Thirumalai (Vijay) is a motorbike mechanic who lives on the streets of Chennai, racing his bike, playing board games with his friends and generally just watching the world go by without a care in the world until one day he meets Shweta (Jyotika), the rich daughter of a top TV executive. Although she is appalled at the idea of being courted by a poor mechanic, Thirumalai is prepared to wait, accepting humiliations and beatings, convinced that she will eventually recognise the sincerity of his feelings. His romance becomes mixed up with the activities of a group of gangsters lead by Arasu (Manoj K. Jayan), who are running Chennai, threatening and killing government ministers and attacking any TV station that broadcasts negative comments about their activities. Only one man is prepared to stand up against them – Thirumalai.
Thirumalai however, is not the traditional type of action hero. Early in the film he spectacularly takes out a whole mob of Arasu’s men who are chasing a man through the streets. He doesn’t care if they chop up the man they are chasing, all he wants is payment for the carom board they upset and destroyed as they ran past. The only reason he then continues his fight against the gangsters is because they are getting in the way of his romance with Shweta. Debut director Ramanaa plays around with conventional attitudes to romantic heroes in the movies. His romance with the chocolate girl Shweta, who greeted him on New Years’ Day and won his heart, is one of the wackiest and least probable romances since My Sassy Girl. Its most romantic moment between Thirumalai and Shweta on a beach, is incredibly intercut with a sequence showing the brutal cutting down of a policeman by Arasu’s mob.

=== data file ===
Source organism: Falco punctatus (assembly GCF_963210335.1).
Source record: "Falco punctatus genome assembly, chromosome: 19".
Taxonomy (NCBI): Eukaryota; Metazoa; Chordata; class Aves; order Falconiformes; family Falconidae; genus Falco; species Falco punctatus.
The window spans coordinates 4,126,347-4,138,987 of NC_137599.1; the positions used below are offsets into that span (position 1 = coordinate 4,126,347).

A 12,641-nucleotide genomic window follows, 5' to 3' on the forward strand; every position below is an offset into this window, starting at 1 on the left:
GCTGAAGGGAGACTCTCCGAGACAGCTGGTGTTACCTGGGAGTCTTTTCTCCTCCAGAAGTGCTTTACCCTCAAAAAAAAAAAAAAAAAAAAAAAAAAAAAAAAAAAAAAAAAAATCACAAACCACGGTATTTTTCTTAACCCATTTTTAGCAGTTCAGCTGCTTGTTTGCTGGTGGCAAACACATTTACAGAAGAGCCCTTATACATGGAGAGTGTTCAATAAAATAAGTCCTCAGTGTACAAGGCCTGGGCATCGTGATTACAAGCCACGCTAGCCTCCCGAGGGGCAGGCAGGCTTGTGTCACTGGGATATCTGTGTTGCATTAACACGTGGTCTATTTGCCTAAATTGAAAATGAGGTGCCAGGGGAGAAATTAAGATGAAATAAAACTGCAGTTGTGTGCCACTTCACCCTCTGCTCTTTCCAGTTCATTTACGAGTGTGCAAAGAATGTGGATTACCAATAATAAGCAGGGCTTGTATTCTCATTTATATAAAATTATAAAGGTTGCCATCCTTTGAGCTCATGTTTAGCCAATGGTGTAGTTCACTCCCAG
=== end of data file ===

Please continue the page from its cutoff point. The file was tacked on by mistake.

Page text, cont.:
Thirumalai, like most Tamil films, tries to be a bit of everything and entertain on many different levels. It’s like watching an all-star variety show – a comedian does his routine, followed by a musical romantic love duet, followed by acrobats and stunt men. While most Tamil films are adept at integrating all these elements into a coherent film, Ramanaa seems less able, or is perhaps just less concerned with creating a film that makes sense as a whole. A lethal motorbike road race segues into Vivek’s comedy routines about going for a job interview and then into a spectacular martial arts fight sequence as Thirumalai tangles with Arasu’s goons. Thirumalai then woos Shweta in a romance that takes up most of the mid-section of the film, improbably leaving all the other threads hanging. If you are happy to be entertained on the level of a variety show, Thirumalai certainly gives you value for your money – each of the sequences highly entertaining and expertly delivered. If you are looking for the more conventional pacing of a film and a coherent and believable storyline, you’ll not find it here.